Iron Maiden
The X Factor


3.5
great

Review

by lostforwords USER (36 Reviews)
September 30th, 2012 | 20 replies | 1,273 views


Release Date: 1995 | Tracklist


8 of 8 thought this review was well written

The most common misconception about X-Factor is that it was a record more suited for Bruce Dickinson to sing. It wasn’t, neither was any of the previous two. Being forced to (or having chosen to) distance himself from his classic operatic style, Dickinson was less than spectacular in both No Prayer for the Dying and Fear of the Dark. In a way, Dickinson’s departure in 1993, couldn’t have been a surprise to anyone who followed the band closely, it only confirmed that he didn’t feel comfortable singing for Iron Maiden anymore. It probably wasn’t his fault either. Steve Harris was heading for a record like X-Factor since 1990, when he decided that it was time for Iron Maiden to go “back to basics” and rediscover the joy of writing rawer material, with references that went as far as Guns’n’Roses (yes, that’s what From Here to Eternity, Weekend Warrior and Chains of Misery sound like and so does Wasting Love). In an environment like that, Bruce Bruce, who needed the high speed, the galloping rhythms, the huge choruses, the constant tension and the equally challenging instrumental interplay between two extremely gifted guitar players, was a total stranger.

X-Factor retains many of the elements of Maiden’s new found sound. But Harris, who is a true artist, remains ambitious and brave. He found out that with Bailey, Maiden didn’t only have a more effective hard rock side, but also a more evil and atmospheric heavy metal one. As a result, X-Factor, without ever bringing to mind anything from the classic Iron Maiden, is an expansion on the band’s then recent sound (without the dreadful Guns’n’Roses influence) through punchy and, for the most part, mid-tempo, archetypical heavy metal that develops into long, dark songs. Diversity is probably not one of X-Factor’s strengths, but Maiden manage to remain interesting during the whole 70+minutes of this record’s music.

There is some kind of a pattern in X-Factor indeed. Most songs start off with Bailey singing softly over moody acoustic guitars; then Maiden get heavier, often with an impressively tight groove, and when the second (or third as is the case in Look for the Truth) chorus is sang, they often speed up during Gers’ and Murray’s leads, before returning to a last chorus and usually to the acoustic melody that started off the song. That way most tracks end up being relatively long without necessarily being complex. Fortunes of War and Aftermath are two examples of this pattern failing, where Maiden seem stale and repetitive, with a slowness that doesn’t derive from the music itself but from the strong sense that these songs drag for too long on purpose. And when you are about to give up on them, there come songs that use pretty much the same structure, like Judgement of Heaven, Edge of Darkness and 2 a.m. where in spite of the lack of a second guitar that would harmonize the first, the melodic leads are once again incredible; the galloping riffs are absent (well, to be honest Edge of Darkness has something of a gallop) but the pace does get faster at some point in every one of these songs and it is -surprisingly- equally effective; and with Bailey Maiden might sound like a different group, but at least he does justice to that rawer version of what used to be the world’s primal metal force.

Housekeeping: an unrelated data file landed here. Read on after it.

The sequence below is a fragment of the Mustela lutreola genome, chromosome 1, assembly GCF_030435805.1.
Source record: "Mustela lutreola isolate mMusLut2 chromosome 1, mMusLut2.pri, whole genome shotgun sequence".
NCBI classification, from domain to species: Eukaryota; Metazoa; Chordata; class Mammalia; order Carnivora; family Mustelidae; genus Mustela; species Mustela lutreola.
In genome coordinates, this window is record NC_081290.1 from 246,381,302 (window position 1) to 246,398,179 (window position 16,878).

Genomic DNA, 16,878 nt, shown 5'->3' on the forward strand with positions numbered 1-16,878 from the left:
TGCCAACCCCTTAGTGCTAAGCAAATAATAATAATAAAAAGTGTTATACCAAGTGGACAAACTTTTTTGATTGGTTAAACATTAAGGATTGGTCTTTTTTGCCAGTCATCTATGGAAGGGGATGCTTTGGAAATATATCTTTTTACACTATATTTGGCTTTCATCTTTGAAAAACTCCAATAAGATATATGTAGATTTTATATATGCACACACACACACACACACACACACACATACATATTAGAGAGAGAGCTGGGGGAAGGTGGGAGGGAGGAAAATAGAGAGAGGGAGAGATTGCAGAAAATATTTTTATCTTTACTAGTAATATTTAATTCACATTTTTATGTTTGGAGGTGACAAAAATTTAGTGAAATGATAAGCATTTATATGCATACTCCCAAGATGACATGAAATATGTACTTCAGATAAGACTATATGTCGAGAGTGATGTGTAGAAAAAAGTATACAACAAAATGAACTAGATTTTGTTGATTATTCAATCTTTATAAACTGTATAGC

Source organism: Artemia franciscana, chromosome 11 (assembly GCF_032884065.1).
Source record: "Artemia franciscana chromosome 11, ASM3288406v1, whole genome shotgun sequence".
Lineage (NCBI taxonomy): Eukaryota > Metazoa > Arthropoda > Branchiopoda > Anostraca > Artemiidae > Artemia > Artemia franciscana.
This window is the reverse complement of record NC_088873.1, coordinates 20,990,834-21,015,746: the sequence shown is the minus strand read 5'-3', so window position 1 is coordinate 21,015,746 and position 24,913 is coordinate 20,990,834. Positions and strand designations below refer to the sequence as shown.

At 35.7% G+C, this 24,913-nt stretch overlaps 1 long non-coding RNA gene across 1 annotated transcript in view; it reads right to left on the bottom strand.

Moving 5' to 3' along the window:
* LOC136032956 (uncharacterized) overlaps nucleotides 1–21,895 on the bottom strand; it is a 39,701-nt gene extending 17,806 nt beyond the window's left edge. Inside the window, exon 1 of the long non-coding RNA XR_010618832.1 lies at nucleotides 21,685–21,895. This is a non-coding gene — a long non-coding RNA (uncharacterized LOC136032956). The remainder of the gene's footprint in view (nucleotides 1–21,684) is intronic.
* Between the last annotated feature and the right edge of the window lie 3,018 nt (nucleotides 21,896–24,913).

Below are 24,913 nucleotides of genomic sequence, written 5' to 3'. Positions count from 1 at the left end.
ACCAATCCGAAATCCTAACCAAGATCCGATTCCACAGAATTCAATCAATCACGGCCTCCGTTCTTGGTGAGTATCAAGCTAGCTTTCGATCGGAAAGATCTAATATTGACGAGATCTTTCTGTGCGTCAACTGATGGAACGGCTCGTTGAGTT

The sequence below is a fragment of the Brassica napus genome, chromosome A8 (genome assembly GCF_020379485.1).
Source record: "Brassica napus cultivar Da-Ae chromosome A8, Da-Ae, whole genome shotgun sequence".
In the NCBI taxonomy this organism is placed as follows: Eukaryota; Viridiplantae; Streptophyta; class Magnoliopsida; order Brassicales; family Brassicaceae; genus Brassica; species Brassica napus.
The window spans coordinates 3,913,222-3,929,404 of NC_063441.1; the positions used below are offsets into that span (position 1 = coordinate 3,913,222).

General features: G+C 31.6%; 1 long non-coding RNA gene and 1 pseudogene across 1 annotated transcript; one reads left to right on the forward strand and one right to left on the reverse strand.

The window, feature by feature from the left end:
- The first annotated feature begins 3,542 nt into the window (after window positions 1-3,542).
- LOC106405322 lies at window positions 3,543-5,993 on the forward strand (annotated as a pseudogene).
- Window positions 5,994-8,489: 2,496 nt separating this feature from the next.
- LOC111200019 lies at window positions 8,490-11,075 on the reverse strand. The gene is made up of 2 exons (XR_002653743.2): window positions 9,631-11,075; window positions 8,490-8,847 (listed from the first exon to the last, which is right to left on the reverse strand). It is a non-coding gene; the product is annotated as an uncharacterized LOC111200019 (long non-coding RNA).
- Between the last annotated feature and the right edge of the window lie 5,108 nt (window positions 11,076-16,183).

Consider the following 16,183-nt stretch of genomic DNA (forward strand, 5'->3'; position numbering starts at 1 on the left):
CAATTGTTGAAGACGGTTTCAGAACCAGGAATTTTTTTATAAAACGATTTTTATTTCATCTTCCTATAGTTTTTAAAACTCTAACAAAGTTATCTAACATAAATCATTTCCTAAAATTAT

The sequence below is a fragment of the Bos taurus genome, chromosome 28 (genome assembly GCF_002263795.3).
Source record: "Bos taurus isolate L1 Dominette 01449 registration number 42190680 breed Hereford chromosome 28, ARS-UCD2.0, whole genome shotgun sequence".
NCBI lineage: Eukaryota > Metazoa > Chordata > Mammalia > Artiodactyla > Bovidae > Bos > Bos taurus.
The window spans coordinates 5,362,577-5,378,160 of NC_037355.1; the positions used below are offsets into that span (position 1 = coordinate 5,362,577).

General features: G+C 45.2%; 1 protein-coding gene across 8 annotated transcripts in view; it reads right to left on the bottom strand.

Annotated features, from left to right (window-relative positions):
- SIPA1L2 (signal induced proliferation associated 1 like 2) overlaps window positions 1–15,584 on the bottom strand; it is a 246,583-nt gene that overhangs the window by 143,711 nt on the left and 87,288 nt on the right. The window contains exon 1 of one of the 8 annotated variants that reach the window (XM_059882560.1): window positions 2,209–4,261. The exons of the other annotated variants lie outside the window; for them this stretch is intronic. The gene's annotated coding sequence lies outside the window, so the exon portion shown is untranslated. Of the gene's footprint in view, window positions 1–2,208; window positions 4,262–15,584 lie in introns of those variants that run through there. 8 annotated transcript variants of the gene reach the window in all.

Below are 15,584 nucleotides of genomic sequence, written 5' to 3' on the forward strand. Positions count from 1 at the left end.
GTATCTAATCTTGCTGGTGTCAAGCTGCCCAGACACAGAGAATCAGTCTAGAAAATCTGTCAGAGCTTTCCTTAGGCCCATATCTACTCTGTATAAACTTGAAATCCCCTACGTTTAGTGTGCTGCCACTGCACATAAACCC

As said before, X-Factor is ambitious in its own way. “Unbeliever” is incoherent, but it is something of a prog experiment, which at the time was quite unexpected from Maiden, while in Blood on the World’s Hands they sound restless, playing technically demanding stuff that would clearly be difficult to perform live. However X-Factor’s special moments are its most famous ones; Lord of the Flies is direct, flows nicely and is actually very memorable. Man on the Edge is X-Factor’s only truly fast track (with a somewhat NWOBHM quality), from start to finish, and it proves that speedy material suits Iron Maiden best. Finally, The Sign of the Cross is an absolute Maiden classic, 11 of the best minutes Maiden have composed since Seventh Son, a dark epic that can transform you into a Maiden maniac immediately.

Fans tend to relate periods of time, years of success or decline, to certain people. To any fan, Maiden’s heavenly godliness of years past just isn’t compatible with Bailey’s down to earth vocals- but X-Factor needed a voice with a natural strength and a lower register. Murray’s and Smith’s chemistry is irreplaceable- but the amazing melodic parts in this record are rarely harmonized, which is evidence that all X-Factor needed was a reliable guitar duet. Steve Harris can’t be consistent when he composes a whole record all alone - then again this album was the embodiment of what he had in mind since 1990 (the back to basics approach) and this is actually the key to understanding it. X-Factor is a glance towards everything that inspired and motivated Harris when he was a kid; a certain respect for early prog rock and Thin Lizzy, an admiration for raw hard rock in the process of becoming heavy metal, and a passion to discover/create the most beautiful melodies even in the dirtiest kinds of music. In this inconsistent and slightly repetitive record, Maiden’s primary elements are still dominant, not in the form of a masterpiece such as Powerslave or Seventh Son, but in the form of a record that is definitely worth your time.